Friday, August 12, 2011

To Place or not to Place...

...that is the question in transracial adoption.

Whether 'tis nobler in the mind to suffer
The slings and arrows of racial tensions by placing a child of color with a white family permanently,
Or to take arms against this placement - to wait for a same-race family member or same-race adoptive family,
And by opposing the MultiEthnic Placement Act-Interethnic Placement Act of 1994/1996 end the troubles?

I hope that The Bard will forgive me for borrowing his words from Hamlet, but it seemed all too fitting as I read this interesting op-ed article here called "The Radicalization of Adoption Threatens Black Children". The writer Ryan Bomberger goes straight to the heart of this issue: what is best for the child - a permanent home or ethnic identity? He makes some good points, and being a transracial adoptee himself, disagrees openly with the stance taken by the National Association of Black Social Workers in 1972. He is speaking out against the many brown-skinned children who remain in foster care because of the inability to cross racial boundaries by admitting our own prejudices. He openly acknowledges that not all families can or should adopt, but he does believe that it is up to us to make this world a better place for our children - especially those without parents or permanent families.

And what do I think? I think that adoption across racial lines is a fine way to build a family with one important condition: that the adoptive family work together to continually educate themselves about their (adopted) child's culture AND to develop their own identity through self-examination and realization of their own biases, prejudices, and cultural lenses. While adoption advocates, agencies and organizations often talk about "what's best for the child", they must also include a support system that educates the parents and extended family members who may encounter the ugly side of racism for the first time.

The truth is we live in a world (particularly in the United States) where skin color does make a difference. The "color-blind" mindset does not hold because it ignores what makes us each unique. Sadly, with darker skin color comes greater responsibility: in a world where overt racism is illegal in most situations, microaggressions abound. If a family adopts a child with a darker skin color or with smaller, almond-shaped eyes, they need to be prepared to help that child when these microaggressions happen. And if they have never experienced these themselves, education and awareness is vital.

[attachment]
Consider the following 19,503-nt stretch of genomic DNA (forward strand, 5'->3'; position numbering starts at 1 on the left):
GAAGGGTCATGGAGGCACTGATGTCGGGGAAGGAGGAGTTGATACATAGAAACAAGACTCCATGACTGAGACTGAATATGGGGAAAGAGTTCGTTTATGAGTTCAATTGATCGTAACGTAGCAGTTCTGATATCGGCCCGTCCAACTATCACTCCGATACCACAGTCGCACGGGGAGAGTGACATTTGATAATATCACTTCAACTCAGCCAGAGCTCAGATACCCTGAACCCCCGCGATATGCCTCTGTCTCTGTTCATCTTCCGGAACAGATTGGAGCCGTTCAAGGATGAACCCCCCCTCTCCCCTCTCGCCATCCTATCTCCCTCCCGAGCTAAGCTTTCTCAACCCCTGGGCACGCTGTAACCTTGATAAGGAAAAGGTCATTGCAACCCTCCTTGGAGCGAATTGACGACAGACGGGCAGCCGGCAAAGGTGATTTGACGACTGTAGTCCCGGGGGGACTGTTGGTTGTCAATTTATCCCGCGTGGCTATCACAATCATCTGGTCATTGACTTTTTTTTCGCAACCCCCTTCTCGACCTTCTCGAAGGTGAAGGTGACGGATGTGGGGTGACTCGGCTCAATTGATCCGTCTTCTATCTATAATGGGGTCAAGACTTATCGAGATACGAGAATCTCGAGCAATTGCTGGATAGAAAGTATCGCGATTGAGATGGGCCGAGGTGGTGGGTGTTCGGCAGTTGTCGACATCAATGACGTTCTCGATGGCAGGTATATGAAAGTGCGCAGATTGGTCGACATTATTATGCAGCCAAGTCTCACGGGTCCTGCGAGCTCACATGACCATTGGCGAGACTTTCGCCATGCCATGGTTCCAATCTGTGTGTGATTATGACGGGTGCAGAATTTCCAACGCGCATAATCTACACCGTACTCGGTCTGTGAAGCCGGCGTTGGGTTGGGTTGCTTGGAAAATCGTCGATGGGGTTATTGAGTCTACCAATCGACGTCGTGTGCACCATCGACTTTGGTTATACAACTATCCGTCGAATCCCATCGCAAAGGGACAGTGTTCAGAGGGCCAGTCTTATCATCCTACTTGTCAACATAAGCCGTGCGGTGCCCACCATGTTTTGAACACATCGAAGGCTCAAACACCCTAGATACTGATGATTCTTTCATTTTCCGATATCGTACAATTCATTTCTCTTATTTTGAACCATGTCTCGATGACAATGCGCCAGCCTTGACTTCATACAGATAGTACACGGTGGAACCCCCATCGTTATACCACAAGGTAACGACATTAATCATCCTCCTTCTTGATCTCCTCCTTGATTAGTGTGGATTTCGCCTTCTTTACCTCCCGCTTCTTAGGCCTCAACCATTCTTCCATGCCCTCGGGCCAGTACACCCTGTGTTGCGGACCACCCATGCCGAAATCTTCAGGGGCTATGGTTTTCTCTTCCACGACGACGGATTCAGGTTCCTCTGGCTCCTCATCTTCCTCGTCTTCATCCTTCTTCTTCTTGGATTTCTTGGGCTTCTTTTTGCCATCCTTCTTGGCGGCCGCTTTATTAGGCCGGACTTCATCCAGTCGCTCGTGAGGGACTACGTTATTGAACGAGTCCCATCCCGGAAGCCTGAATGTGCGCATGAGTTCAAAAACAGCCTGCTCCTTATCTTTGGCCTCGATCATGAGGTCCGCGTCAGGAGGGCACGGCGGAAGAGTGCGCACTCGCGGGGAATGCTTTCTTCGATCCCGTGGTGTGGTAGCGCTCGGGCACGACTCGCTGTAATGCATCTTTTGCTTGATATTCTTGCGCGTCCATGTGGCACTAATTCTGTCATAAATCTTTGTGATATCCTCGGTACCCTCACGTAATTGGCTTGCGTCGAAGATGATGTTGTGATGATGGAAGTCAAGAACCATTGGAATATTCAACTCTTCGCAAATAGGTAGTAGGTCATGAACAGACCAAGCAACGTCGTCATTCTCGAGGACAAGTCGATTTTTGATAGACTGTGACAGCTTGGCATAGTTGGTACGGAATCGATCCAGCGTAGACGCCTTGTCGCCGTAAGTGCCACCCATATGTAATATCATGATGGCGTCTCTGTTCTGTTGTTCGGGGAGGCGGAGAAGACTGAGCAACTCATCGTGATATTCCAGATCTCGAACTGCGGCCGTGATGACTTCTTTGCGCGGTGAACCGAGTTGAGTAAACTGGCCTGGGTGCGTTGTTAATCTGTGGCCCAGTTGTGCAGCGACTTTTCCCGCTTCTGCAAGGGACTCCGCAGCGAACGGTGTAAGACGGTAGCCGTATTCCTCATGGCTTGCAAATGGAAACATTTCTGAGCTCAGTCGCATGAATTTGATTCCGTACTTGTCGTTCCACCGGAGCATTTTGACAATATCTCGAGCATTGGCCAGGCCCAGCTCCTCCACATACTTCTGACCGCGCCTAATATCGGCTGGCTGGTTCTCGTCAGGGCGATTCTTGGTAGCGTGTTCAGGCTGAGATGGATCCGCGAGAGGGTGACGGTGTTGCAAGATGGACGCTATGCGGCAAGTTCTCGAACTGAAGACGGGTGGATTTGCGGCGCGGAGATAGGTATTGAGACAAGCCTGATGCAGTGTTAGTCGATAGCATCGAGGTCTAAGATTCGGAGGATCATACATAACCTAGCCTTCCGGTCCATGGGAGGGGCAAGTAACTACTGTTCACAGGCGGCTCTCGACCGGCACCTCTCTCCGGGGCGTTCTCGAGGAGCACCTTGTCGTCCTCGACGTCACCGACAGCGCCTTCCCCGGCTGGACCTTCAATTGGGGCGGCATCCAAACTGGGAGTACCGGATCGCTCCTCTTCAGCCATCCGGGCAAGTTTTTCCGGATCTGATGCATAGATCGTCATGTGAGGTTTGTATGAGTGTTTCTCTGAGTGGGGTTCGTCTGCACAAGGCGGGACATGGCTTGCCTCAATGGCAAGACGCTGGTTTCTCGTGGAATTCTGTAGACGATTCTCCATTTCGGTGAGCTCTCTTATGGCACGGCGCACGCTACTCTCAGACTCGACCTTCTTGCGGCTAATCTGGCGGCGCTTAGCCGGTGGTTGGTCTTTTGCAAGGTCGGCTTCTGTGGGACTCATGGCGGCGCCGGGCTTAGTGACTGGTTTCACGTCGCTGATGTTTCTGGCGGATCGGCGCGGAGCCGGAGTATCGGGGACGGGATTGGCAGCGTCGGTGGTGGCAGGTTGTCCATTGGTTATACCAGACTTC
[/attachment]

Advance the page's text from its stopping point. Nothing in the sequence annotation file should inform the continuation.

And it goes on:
What do you think, readers? Can we put aside our racial biases and create a culture that accepts a family of many colors, breaking the hegemony of same-race families for the sake of permanent homes for many orphans? Or is it better to place these children with same-race families who can empathize with them when racial hardships come their way?

As always, I'll be waiting for your comments...

2 comments:

Margaret said...

I am the white mother of 2 multiracial children. Our famiy was created through 2 open adoptions. I am always surprised when the wishes of birthfamilies are left out of these discussions. Both of my children have white birthmothers (who themselves were adopted). If a woman chooses open adoption, shoudn't she, not the legal system or any professional association, choose the "right" parents for her child. It just seems to me that birthparents get left out of the conversation too often. In discussions about adoption, shouldn't the voices of all members of the adoption triangle be heard? Otherwise, I agree with you, Jenny. Thanks!

JBH said...

@Margaret: Yes! You're absolutely correct. Thank you for helping me see past my adoptee lens.

I just started reading the second edition of Adoption Nation by Adam Pertman. Within the first few pages, he tells some interesting birth mother stories (closed and open adoptions) which, sadly, I read AFTER publishing this blog post.

Thank you for illustrating my point: everyone (even me) needs to examine their biases - and continue to mature towards an understanding, loving and forgiving world.